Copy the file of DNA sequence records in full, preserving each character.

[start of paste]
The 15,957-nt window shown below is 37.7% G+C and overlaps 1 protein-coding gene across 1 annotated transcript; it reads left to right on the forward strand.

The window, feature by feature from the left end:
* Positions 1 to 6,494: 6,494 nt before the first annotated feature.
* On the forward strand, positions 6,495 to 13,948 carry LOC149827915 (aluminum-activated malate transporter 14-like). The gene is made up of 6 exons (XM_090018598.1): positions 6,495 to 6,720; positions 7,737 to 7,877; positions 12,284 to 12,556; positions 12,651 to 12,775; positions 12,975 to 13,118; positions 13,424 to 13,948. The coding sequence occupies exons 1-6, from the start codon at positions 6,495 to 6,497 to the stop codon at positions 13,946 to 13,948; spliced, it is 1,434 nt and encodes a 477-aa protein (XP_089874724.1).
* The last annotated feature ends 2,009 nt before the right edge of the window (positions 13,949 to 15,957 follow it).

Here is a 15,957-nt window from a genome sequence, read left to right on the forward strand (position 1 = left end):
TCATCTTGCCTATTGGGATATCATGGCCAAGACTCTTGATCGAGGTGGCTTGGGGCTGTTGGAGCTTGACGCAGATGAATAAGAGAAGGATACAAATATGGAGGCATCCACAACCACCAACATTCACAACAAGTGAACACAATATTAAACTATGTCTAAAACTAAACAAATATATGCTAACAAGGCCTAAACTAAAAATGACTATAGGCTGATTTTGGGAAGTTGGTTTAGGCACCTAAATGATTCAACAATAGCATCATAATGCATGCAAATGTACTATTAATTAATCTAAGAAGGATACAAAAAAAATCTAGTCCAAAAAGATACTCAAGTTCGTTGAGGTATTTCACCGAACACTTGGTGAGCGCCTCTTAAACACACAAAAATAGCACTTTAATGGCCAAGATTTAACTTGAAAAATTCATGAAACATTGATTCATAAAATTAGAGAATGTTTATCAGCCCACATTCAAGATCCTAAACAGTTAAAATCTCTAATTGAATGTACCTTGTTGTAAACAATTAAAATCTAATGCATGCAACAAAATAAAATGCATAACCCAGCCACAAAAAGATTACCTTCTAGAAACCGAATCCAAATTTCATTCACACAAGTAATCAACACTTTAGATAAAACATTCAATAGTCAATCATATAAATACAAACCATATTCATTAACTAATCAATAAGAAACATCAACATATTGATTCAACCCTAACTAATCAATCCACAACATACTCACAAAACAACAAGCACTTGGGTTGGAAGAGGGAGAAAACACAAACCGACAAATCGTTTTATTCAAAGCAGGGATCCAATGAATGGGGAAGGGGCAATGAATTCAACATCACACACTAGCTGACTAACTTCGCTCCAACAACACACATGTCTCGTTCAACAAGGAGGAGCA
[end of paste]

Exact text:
The 15,957-nt window shown below is 37.7% G+C and overlaps 1 protein-coding gene across 1 annotated transcript; it reads left to right on the forward strand.

The window, feature by feature from the left end:
* Positions 1 to 6,494: 6,494 nt before the first annotated feature.
* On the forward strand, positions 6,495 to 13,948 carry LOC149827915 (aluminum-activated malate transporter 14-like). The gene is made up of 6 exons (XM_090018598.1): positions 6,495 to 6,720; positions 7,737 to 7,877; positions 12,284 to 12,556; positions 12,651 to 12,775; positions 12,975 to 13,118; positions 13,424 to 13,948. The coding sequence occupies exons 1-6, from the start codon at positions 6,495 to 6,497 to the stop codon at positions 13,946 to 13,948; spliced, it is 1,434 nt and encodes a 477-aa protein (XP_089874724.1).
* The last annotated feature ends 2,009 nt before the right edge of the window (positions 13,949 to 15,957 follow it).

Here is a 15,957-nt window from a genome sequence, read left to right on the forward strand (position 1 = left end):
TCATCTTGCCTATTGGGATATCATGGCCAAGACTCTTGATCGAGGTGGCTTGGGGCTGTTGGAGCTTGACGCAGATGAATAAGAGAAGGATACAAATATGGAGGCATCCACAACCACCAACATTCACAACAAGTGAACACAATATTAAACTATGTCTAAAACTAAACAAATATATGCTAACAAGGCCTAAACTAAAAATGACTATAGGCTGATTTTGGGAAGTTGGTTTAGGCACCTAAATGATTCAACAATAGCATCATAATGCATGCAAATGTACTATTAATTAATCTAAGAAGGATACAAAAAAAATCTAGTCCAAAAAGATACTCAAGTTCGTTGAGGTATTTCACCGAACACTTGGTGAGCGCCTCTTAAACACACAAAAATAGCACTTTAATGGCCAAGATTTAACTTGAAAAATTCATGAAACATTGATTCATAAAATTAGAGAATGTTTATCAGCCCACATTCAAGATCCTAAACAGTTAAAATCTCTAATTGAATGTACCTTGTTGTAAACAATTAAAATCTAATGCATGCAACAAAATAAAATGCATAACCCAGCCACAAAAAGATTACCTTCTAGAAACCGAATCCAAATTTCATTCACACAAGTAATCAACACTTTAGATAAAACATTCAATAGTCAATCATATAAATACAAACCATATTCATTAACTAATCAATAAGAAACATCAACATATTGATTCAACCCTAACTAATCAATCCACAACATACTCACAAAACAACAAGCACTTGGGTTGGAAGAGGGAGAAAACACAAACCGACAAATCGTTTTATTCAAAGCAGGGATCCAATGAATGGGGAAGGGGCAATGAATTCAACATCACACACTAGCTGACTAACTTCGCTCCAACAACACACATGTCTCGTTCAACAAGGAGGAGCA